How Hosting an Edit-A-Thon Made Me Trust Wikipedia

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The academic community has been wary of Wikipedia since it first came on the scene. Teachers have spent a decade warning their students not trust the online encyclopedia, concerned that because anyone can edit it, it might not be reliable. I’ll admit I first approached Wikipedia with caution, using it for quick reference but steering clear when conducting any serious research. But on Monday, at the first ever ocean edit-a-thon – sponsored by the Waitt Institute, Smithsonian Ocean Portal, and Wikimedia Foundation – my distrust dissolved.

While I still think the site should serve primarily as a jumping-off point for research projects, Monday’s event in honor of World Oceans Day, brought together an excellent group of ocean scientists and enthusiastic editors who together improved the encyclopedia’s ocean-related information.

Let the editing begin! Ocean-loving Wikipedia newbies learning the ropes.

Wikipedia wields tremendous influence in shaping public perception of the ocean science and conservation. That is good reason (as I wrote here previously) “Why Ocean Conservationists Should Care Pay More Attention to Wikipedia.”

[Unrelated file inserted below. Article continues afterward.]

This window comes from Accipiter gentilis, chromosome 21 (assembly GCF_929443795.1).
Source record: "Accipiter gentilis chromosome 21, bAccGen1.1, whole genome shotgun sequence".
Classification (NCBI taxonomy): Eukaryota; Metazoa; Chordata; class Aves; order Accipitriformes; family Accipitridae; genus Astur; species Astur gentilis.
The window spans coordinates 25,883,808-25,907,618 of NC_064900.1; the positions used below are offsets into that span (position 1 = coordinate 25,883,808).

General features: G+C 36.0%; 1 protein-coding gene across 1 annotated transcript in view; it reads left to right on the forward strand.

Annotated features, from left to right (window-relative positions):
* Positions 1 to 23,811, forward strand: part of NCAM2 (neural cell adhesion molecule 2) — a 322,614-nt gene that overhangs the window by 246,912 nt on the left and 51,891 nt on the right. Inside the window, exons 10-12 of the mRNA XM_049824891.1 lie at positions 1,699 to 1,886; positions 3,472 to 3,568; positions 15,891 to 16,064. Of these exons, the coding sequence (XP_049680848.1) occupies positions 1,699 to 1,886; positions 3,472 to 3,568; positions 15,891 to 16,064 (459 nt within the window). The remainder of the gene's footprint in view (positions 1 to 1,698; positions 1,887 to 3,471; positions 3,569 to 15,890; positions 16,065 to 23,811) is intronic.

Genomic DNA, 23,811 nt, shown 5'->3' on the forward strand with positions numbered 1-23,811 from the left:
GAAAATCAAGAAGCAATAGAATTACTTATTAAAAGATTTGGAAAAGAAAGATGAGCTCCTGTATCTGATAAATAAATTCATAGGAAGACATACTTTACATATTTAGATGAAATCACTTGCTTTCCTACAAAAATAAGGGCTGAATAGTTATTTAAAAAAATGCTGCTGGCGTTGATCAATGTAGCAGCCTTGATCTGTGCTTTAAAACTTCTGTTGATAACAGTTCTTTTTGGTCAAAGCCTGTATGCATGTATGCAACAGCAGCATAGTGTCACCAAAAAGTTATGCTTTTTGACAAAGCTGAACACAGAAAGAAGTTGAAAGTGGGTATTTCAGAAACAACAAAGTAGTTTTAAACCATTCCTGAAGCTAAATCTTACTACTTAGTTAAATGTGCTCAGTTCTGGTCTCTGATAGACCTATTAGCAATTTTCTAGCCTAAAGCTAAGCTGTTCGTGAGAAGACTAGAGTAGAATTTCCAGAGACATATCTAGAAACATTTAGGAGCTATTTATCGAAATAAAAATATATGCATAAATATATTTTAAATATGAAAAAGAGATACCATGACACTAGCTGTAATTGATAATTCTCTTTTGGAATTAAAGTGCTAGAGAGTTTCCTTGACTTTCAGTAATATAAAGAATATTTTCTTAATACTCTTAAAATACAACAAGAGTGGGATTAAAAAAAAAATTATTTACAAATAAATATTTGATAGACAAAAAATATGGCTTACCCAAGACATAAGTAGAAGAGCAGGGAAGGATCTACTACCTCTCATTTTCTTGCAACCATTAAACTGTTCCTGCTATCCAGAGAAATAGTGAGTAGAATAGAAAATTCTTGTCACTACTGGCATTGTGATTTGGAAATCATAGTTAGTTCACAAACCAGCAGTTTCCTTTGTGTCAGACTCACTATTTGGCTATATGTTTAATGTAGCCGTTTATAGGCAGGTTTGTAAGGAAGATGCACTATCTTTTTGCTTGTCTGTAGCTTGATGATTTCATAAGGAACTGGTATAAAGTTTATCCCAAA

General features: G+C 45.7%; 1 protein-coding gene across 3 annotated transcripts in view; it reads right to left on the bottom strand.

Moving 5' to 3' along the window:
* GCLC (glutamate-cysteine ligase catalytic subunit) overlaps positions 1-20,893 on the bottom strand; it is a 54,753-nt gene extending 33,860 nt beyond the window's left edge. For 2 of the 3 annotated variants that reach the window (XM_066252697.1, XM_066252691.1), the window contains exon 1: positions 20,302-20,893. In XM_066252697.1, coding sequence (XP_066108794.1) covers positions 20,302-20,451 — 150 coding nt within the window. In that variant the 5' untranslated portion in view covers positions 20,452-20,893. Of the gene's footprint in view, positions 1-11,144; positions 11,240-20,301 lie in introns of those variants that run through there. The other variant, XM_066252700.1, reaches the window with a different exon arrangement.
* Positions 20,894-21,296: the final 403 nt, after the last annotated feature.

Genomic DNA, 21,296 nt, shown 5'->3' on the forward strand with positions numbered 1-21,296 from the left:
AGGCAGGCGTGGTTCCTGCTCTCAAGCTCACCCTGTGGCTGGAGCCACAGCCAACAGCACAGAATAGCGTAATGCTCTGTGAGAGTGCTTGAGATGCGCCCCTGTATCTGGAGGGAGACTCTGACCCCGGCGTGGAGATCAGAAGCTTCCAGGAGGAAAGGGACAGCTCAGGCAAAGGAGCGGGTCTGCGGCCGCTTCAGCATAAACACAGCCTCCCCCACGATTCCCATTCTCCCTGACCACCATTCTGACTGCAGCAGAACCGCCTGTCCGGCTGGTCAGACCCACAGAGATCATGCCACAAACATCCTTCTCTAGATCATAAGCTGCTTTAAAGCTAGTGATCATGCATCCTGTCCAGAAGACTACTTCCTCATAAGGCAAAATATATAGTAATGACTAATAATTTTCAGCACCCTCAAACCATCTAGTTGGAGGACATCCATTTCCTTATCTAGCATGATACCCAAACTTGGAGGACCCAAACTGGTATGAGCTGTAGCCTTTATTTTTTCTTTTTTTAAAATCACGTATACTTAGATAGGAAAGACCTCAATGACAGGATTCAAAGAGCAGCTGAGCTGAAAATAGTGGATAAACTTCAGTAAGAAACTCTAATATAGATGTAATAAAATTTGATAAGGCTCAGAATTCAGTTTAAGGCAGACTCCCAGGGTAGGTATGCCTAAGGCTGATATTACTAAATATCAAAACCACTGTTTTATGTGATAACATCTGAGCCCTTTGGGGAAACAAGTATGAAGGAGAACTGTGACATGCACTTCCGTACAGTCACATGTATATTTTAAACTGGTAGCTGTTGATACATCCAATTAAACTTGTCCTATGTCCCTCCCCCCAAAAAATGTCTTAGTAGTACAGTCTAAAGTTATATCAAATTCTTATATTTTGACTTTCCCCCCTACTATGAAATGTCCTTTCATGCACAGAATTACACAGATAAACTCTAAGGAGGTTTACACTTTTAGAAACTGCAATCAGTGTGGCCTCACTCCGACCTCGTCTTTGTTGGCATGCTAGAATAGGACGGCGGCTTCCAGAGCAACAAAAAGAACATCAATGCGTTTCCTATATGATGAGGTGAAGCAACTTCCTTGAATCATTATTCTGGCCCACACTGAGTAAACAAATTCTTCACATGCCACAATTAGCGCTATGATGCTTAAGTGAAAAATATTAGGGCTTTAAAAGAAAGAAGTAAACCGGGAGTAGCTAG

The edit-a-thon kicked off with experts from Wikimedia DC explaining the details of how to edit, the requirement of verifiability, and the fierce monitoring of conflicts of interest. Once I had a deeper understanding of the process I gained a newfound respect for the level of vetting and quality control the community insists upon.

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Surrounded by ocean science books, computer cords, and snacks as we dig into editing.

And then we jumped in the deep end. I don’t consider myself a particularly tech-savvy person, and at first I found the Wikipedia backend a bit daunting. Thankfully the volunteers from Wikimedia DC provided one-on-one guidance that enabled us to avoid the pitfalls that sometimes result in an edit’s reversal.

Once we got a handle —> Read More

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